Module 4 Equity Valuation, Comparable Analysis 466c73e420e147cf8e3b3d6632583bd2

Module 4: Equity Valuation, Comparable Analysis 1 Module 4: Equity Valuation, Comparable Analysis lecture 3 review of tutorial after module app 3 methods of valuing a firms equity CCA (comparable company analysis) valuing assets base on... values of similar biz in the indsutry (in geographical location, finances, industry) what company can not use this model to value themselves? why? space x → no similar competitors dividend discount model similar to what approach? how we value bonds, which is present value of all future cash flows instead of coupon pmts, we have? dividend pmts works well for what kind of biz? pays consistent, stable dividends mature company.. based on growth potential for ...? dividends discounted cash flow how is this technique different in terms of weight in valuation? usually most weight present value of company's ... forecased, unlevered, free cash flows
Module 4: Equity Valuation, Comparable Analysis 2 what is the upside and downside? up: applied universally to all companies down: highly sensitive to assumptions made during forecasting firms which generate similar cash flow often have the same __? value → law of one price what is the caveat in terms of having the same cash flows and comparable firms? no firms have the same cash flow... so what does the analyst look for? 1. Comparison firms that have similar future prospects 2. No fundamental differences between firms (same industry, same supply chain, same customers) 3. Same growth rates 4. Same cost of capital (discount rate) 5. Industry (or comparison set) is correctly valued whats the law of one price? firms with the same assets with have the same value regardless where they are sold using this theory, could you compare companies w same assets and same growth prospects in diff industries? yes what a diluted shares? Sure, let's simplify it: Diluted shares are like imaginary extra shares that might exist if certain financial promises were turned into real shares. These promises, like stock options or convertible bonds, have the power to create more shares and make existing shares worth a bit less. Imagine you and your friend own a pizza. But you have a deal that says if your friend wants, they can take a slice and turn it into a mini-pizza. When they do that, there are suddenly more slices of pizza, and each original slice you had is worth a bit less. The original pizza represents the basic shares, and the extra slices are like the diluted shares when your friend uses their special deal. In business, when companies have these kinds of deals (like stock options for employees), they have to think about how it might change things for their owners (shareholders). So, they calculate both basic and diluted shares to see how much each share is worth and how much money the company is making for its owners. In summary, diluted shares are like extra shares that might exist if certain financial deals are used, and they are important because they show how these deals could affect the value of each share and the company's earnings.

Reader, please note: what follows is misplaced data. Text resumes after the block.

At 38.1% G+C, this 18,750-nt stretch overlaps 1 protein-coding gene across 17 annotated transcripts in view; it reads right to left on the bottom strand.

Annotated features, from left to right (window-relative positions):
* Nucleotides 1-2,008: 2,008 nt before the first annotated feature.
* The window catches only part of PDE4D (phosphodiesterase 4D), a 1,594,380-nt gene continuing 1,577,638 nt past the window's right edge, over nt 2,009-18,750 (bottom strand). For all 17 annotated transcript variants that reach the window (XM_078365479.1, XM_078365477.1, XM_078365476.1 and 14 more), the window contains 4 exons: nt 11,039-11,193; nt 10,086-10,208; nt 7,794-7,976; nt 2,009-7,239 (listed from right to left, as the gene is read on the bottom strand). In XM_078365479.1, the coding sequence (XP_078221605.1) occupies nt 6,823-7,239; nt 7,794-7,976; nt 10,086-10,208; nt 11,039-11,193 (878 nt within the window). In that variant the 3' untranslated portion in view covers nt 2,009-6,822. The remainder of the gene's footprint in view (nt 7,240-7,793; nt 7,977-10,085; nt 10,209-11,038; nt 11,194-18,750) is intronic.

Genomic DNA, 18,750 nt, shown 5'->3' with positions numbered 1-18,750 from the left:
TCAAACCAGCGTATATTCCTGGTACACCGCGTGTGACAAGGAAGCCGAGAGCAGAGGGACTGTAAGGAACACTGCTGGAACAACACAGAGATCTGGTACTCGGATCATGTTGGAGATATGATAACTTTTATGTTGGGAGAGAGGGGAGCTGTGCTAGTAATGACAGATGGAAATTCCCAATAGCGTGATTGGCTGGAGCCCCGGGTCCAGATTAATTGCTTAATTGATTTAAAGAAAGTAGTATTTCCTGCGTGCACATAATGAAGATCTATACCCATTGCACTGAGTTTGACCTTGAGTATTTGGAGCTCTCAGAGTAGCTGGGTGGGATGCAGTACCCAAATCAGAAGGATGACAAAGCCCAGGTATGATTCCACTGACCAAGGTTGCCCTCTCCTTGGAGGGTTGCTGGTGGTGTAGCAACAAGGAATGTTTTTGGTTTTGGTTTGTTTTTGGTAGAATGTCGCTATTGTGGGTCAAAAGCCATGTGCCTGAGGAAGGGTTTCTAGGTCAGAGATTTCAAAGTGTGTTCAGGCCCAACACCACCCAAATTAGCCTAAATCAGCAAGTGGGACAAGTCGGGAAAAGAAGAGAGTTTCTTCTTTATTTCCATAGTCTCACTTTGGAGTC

Module 4: Equity Valuation, Comparable Analysis 3 Comparable Company Analysis 1. selecting similar companies what are you looking for? 2p similar growth rates same future prospects why is location very important? give house example w diff locations Consider the difference in price in a two-bedroom detached house in the Beaches neighborhood in Toronto relative to an identical house in Thunder Bay. The same differences apply to companies in different regions with very different supply and demand characteristics. what is Global Industry Identification Standard (GICS) and what do they do? classify companies at 4 levels 1. sector 2. industry groups 3. industry/sub industry significance of sub industry for cca? comparable companies for valuation are usually found here types of company reports that would help identify competitors annual report 10-k why cant you analyze more and more companies, only 4-8 around? everytime you add another company, the analysis is a little less representative of the initial company were trying to value 2. collecting data 3. select and calculate approvate valuation metrics why is p/e commonly used for valuing stock? p/e and stock price and very correlated
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